LETTER: Outdated privacy laws don’t protect personal information

LETTER: Outdated privacy laws don’t protect personal information

Canada’s election is just around the corner and I’m concerned that our political parties are not protecting the personal information they gather from us. I believe that they should be made subject to federal privacy laws.

READ ALSO: Federal Liberals’ plan to help first-time homebuyers to kick in weeks before election

Political parties should follow the same rules companies have to – it’s only fair. Privacy matters regardless of who we vote for. In this election, I believe all the parties should commit to protecting our privacy and I’ll be looking to see if they do when I make my voting decision.

READ ALSO: Facebook launches political-ad tool, but still allows some controversial content

Our current rules mean that political parties are operating as though there are no laws or oversight governing how they collect, use or store our data – and no requirements for disclosure if sensitive political information has been hacked or breached.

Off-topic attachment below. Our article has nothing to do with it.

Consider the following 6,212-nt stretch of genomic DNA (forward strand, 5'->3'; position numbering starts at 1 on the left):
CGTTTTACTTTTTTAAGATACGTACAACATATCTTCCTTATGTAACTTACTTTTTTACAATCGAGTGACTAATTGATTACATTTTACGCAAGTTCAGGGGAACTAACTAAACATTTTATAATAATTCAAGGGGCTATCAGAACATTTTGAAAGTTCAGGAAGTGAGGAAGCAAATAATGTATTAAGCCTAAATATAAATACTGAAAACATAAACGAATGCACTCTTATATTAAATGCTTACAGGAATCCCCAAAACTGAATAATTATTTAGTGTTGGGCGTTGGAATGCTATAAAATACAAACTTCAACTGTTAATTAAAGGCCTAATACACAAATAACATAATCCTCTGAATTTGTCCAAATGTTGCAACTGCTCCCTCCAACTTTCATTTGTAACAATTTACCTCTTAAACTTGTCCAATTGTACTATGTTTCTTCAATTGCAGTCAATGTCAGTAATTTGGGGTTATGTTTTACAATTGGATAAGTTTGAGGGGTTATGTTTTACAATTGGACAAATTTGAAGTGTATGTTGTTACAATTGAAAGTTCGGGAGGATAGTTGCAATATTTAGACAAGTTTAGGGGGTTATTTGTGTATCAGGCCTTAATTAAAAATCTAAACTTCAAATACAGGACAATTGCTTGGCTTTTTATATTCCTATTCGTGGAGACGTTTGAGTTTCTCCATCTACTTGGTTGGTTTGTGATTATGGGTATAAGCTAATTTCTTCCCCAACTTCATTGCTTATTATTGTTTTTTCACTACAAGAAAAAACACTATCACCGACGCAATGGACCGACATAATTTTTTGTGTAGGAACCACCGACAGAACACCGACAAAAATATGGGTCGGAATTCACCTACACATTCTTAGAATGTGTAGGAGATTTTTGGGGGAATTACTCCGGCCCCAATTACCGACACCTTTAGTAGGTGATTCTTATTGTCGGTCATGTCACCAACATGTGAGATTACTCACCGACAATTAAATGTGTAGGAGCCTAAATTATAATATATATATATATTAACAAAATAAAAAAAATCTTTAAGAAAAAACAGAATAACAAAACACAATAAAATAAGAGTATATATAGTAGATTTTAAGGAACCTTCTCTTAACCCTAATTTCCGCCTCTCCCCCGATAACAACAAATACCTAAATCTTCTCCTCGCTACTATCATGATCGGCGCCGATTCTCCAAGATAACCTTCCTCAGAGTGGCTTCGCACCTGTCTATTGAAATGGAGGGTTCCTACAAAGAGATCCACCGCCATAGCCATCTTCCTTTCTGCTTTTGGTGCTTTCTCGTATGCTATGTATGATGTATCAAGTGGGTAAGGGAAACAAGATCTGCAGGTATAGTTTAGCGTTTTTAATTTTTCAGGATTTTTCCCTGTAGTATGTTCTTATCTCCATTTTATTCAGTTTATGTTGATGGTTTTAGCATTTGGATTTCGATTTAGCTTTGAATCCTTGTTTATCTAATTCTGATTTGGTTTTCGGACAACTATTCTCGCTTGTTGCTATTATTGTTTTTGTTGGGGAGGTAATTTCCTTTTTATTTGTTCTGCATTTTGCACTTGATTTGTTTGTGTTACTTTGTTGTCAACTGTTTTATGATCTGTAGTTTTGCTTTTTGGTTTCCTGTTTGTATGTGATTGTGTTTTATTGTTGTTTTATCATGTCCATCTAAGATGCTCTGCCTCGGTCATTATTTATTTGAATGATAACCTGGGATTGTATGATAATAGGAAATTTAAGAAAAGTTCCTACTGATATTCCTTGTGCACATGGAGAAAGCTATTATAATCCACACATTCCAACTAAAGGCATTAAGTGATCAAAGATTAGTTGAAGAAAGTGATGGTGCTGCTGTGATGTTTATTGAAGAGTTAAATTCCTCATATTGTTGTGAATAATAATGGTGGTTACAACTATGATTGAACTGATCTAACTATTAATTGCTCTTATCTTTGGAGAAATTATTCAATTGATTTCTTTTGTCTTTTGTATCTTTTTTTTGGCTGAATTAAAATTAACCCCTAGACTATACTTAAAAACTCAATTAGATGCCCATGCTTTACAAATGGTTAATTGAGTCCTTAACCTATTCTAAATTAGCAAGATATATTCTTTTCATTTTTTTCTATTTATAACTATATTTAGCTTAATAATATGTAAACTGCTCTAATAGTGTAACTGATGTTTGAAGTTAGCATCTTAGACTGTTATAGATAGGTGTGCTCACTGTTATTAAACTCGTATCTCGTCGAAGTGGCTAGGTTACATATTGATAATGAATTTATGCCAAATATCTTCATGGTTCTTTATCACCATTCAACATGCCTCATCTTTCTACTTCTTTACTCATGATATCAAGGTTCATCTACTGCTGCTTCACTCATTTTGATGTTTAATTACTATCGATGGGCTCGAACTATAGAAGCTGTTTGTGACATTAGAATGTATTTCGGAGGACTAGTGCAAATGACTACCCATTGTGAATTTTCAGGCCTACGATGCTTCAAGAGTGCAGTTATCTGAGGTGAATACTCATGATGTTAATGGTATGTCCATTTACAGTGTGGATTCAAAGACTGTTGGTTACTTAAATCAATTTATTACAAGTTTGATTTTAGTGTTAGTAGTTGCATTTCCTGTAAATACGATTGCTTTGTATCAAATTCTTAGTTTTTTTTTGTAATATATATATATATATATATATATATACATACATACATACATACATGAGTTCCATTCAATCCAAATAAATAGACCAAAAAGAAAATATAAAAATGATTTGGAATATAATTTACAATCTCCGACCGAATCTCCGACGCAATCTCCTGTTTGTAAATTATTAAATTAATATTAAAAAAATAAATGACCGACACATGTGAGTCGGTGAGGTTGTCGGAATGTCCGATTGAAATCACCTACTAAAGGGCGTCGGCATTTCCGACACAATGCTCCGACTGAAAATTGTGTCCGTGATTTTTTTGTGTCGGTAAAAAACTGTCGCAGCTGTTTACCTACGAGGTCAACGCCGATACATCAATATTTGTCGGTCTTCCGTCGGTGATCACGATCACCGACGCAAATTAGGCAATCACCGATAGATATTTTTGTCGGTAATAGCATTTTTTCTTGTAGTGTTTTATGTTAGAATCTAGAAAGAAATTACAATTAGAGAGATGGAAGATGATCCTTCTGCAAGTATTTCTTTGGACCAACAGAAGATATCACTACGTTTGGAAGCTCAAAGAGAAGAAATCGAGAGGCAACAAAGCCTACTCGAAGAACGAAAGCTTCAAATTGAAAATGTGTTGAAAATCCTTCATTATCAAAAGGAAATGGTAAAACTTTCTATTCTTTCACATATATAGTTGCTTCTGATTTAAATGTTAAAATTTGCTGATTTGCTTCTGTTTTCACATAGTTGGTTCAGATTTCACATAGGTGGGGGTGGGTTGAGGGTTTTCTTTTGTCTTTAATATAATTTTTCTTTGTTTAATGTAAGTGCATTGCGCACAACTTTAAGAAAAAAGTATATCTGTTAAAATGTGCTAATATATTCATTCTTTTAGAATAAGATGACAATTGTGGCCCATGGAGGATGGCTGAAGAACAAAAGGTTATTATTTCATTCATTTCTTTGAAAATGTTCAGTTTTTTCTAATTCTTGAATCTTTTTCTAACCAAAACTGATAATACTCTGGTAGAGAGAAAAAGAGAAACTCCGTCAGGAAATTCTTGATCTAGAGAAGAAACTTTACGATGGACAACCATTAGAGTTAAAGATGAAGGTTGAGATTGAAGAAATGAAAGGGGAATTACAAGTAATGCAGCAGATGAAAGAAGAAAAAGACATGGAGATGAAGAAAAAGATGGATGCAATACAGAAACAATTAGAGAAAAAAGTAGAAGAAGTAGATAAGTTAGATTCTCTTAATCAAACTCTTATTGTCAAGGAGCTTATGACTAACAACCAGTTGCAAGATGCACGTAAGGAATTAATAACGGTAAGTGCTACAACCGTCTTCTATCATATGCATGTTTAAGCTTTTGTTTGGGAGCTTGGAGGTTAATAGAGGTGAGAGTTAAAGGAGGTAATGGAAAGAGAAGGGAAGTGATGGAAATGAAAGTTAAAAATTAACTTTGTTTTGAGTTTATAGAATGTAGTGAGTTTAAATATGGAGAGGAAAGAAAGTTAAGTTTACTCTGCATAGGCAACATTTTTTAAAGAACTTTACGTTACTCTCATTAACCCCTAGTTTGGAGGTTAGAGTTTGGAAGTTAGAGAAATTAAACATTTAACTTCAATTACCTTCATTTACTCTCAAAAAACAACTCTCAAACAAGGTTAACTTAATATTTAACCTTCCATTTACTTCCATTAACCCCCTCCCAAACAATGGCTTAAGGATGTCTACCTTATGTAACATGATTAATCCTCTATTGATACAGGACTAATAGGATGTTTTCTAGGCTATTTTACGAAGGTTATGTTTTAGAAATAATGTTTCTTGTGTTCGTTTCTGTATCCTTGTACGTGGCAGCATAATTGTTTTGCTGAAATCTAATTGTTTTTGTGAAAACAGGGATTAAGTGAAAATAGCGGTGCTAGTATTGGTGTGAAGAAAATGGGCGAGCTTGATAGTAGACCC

Political parties should be made subject to PIPEDA (the Personal Information Protection and Electronic Documents Act).

READ ALSO: Freedom Mobile hit by data breach, company says up to 15,000 customers affected

To ensure the trust of voters, political parties should make a commitment to change this in their party platforms this election. Politicians shouldn’t exempt themselves from the same privacy laws they make companies follow.

Our privacy, our democracy and our electoral process are at risk due to outdated privacy laws that fail to properly protect people in Canada.

Curby Klaibert

Saanich

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